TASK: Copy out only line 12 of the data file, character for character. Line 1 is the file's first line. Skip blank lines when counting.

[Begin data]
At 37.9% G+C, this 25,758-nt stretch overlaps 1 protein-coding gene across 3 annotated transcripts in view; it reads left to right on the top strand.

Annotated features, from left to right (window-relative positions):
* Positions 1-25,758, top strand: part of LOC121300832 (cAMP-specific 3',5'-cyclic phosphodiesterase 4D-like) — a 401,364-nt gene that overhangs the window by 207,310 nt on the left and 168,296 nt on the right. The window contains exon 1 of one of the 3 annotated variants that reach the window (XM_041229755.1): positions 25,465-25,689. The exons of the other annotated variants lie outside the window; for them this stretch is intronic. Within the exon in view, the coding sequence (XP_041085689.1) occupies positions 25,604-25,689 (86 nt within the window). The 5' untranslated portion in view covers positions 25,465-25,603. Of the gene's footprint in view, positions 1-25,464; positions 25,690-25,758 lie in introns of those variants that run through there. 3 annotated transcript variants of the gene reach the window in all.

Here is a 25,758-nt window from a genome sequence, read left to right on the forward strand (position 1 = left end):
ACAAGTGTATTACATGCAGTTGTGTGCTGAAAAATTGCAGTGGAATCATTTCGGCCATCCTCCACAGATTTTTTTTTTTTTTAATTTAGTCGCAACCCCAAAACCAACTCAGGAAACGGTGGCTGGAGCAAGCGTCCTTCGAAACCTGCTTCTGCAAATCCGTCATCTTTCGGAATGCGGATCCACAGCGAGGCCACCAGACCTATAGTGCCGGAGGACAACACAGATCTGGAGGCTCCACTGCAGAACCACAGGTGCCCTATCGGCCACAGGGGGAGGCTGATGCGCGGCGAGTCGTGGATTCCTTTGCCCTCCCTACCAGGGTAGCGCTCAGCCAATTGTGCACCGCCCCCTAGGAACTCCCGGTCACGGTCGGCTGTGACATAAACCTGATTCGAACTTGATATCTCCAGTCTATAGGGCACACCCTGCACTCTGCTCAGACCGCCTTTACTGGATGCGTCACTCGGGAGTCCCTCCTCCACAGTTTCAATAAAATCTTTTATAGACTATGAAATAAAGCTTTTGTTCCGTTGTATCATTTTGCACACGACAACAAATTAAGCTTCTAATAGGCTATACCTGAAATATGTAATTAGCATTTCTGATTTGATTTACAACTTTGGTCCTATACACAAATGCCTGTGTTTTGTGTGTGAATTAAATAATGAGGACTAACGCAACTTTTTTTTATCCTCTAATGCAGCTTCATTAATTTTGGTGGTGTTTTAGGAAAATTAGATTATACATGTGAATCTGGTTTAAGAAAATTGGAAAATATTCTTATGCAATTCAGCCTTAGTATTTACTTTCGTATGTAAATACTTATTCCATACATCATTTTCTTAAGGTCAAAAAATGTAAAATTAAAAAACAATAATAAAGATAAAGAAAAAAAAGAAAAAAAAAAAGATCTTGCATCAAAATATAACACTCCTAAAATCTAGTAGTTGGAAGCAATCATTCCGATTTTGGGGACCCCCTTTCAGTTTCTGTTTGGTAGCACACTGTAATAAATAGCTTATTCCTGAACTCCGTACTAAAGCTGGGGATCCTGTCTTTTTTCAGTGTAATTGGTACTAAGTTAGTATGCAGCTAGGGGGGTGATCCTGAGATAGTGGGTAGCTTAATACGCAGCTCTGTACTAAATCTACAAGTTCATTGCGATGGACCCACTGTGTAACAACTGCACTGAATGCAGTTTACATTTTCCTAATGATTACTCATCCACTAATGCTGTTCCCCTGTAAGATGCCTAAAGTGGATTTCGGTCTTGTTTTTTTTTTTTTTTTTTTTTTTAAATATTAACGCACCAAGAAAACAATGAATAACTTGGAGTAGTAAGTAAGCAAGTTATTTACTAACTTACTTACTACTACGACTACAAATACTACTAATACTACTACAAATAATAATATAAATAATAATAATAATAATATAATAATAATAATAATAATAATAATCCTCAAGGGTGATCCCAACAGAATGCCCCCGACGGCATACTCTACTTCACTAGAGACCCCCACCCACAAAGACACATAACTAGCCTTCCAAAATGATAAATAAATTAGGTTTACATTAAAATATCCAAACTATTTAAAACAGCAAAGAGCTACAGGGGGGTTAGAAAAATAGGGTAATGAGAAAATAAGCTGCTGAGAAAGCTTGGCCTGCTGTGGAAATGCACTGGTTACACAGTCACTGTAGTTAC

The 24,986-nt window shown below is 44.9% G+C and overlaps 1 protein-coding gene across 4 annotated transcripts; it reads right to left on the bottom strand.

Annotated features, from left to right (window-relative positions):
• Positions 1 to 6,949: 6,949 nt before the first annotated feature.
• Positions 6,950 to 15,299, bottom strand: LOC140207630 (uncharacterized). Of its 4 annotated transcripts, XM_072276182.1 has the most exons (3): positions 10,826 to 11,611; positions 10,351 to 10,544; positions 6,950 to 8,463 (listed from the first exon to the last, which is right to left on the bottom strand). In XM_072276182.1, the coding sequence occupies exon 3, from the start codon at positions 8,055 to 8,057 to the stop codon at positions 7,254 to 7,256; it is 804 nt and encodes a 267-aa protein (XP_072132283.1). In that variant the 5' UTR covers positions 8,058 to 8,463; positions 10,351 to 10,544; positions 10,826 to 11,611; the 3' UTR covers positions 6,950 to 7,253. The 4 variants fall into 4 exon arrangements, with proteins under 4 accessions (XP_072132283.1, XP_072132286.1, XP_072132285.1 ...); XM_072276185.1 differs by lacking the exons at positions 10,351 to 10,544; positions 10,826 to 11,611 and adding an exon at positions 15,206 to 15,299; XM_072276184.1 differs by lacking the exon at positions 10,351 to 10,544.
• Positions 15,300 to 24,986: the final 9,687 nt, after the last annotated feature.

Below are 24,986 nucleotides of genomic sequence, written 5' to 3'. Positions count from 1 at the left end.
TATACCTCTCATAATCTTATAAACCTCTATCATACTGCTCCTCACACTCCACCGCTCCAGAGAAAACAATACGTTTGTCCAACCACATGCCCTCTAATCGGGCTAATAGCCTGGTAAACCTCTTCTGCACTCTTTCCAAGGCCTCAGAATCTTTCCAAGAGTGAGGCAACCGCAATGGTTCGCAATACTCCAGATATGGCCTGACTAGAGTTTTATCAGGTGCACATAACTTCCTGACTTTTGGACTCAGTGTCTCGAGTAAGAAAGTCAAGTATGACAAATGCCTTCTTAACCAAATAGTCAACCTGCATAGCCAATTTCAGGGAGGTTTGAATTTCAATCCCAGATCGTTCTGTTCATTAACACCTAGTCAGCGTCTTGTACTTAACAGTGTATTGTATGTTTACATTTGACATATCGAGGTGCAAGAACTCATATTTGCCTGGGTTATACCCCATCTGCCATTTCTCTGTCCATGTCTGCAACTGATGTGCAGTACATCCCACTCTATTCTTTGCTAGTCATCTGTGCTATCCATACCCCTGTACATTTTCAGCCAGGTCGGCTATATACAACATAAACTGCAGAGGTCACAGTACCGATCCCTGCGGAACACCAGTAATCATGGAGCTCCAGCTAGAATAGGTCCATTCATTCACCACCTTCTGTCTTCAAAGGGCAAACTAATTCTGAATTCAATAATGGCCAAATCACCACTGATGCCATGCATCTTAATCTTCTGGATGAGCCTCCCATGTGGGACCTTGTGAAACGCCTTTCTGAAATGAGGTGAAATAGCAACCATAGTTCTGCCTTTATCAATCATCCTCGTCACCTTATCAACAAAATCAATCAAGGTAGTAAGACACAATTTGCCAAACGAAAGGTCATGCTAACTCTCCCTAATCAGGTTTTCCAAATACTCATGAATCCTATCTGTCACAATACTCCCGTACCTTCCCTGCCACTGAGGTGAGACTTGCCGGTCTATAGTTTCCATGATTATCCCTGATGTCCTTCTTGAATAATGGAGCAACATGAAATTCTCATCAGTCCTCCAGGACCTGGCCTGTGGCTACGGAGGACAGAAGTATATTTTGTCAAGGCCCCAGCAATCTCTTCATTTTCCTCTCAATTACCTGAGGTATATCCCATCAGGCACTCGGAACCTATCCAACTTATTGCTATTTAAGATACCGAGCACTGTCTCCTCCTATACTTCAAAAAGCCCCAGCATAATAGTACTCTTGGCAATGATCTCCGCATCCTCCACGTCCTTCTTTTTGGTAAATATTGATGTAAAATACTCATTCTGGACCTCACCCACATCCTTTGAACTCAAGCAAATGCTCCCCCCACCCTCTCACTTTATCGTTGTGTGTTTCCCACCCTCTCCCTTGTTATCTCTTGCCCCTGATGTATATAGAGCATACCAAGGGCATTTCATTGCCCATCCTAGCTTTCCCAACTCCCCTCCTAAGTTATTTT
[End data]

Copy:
TATACCTCTCATAATCTTATAAACCTCTATCATACTGCTCCTCACACTCCACCGCTCCAGAGAAAACAATACGTTTGTCCAACCACATGCCCTCTAATCGGGCTAATAGCCTGGTAAACCTCTTCTGCACTCTTTCCAAGGCCTCAGAATCTTTCCAAGAGTGAGGCAACCGCAATGGTTCGCAATACTCCAGATATGGCCTGACTAGAGTTTTATCAGGTGCACATAACTTCCTGACTTTTGGACTCAGTGTCTCGAGTAAGAAAGTCAAGTATGACAAATGCCTTCTTAACCAAATAGTCAACCTGCATAGCCAATTTCAGGGAGGTTTGAATTTCAATCCCAGATCGTTCTGTTCATTAACACCTAGTCAGCGTCTTGTACTTAACAGTGTATTGTATGTTTACATTTGACATATCGAGGTGCAAGAACTCATATTTGCCTGGGTTATACCCCATCTGCCATTTCTCTGTCCATGTCTGCAACTGATGTGCAGTACATCCCACTCTATTCTTTGCTAGTCATCTGTGCTATCCATACCCCTGTACATTTTCAGCCAGGTCGGCTATATACAACATAAACTGCAGAGGTCACAGTACCGATCCCTGCGGAACACCAGTAATCATGGAGCTCCAGCTAGAATAGGTCCATTCATTCACCACCTTCTGTCTTCAAAGGGCAAACTAATTCTGAATTCAATAATGGCCAAATCACCACTGATGCCATGCATCTTAATCTTCTGGATGAGCCTCCCATGTGGGACCTTGTGAAACGCCTTTCTGAAATGAGGTGAAATAGCAACCATAGTTCTGCCTTTATCAATCATCCTCGTCACCTTATCAACAAAATCAATCAAGGTAGTAAGACACAATTTGCCAAACGAAAGGTCATGCTAACTCTCCCTAATCAGGTTTTCCAAATACTCATGAATCCTATCTGTCACAATACTCCCGTACCTTCCCTGCCACTGAGGTGAGACTTGCCGGTCTATAGTTTCCATGATTATCCCTGATGTCCTTCTTGAATAATGGAGCAACATGAAATTCTCATCAGTCCTCCAGGACCTGGCCTGTGGCTACGGAGGACAGAAGTATATTTTGTCAAGGCCCCAGCAATCTCTTCATTTTCCTCTCAATTACCTGAGGTATATCCCATCAGGCACTCGGAACCTATCCAACTTATTGCTATTTAAGATACCGAGCACTGTCTCCTCCTATACTTCAAAAAGCCCCAGCATAATAGTACTCTTGGCAATGATCTCCGCATCCTCCACGTCCTTCTTTTTGGTAAATATTGATGTAAAATACTCATTCTGGACCTCACCCACATCCTTTGAACTCAAGCAAATGCTCCCCCCACCCTCTCACTTTATCGTTGTGTGTTTCCCACCCTCTCCCTTGTTATCTCTTGCCCCTGATGTATATAGAGCATACCAAGGGCATTTCATTGCCCATCCTAGCTTTCCCAACTCCCCTCCTAAGTTATTTT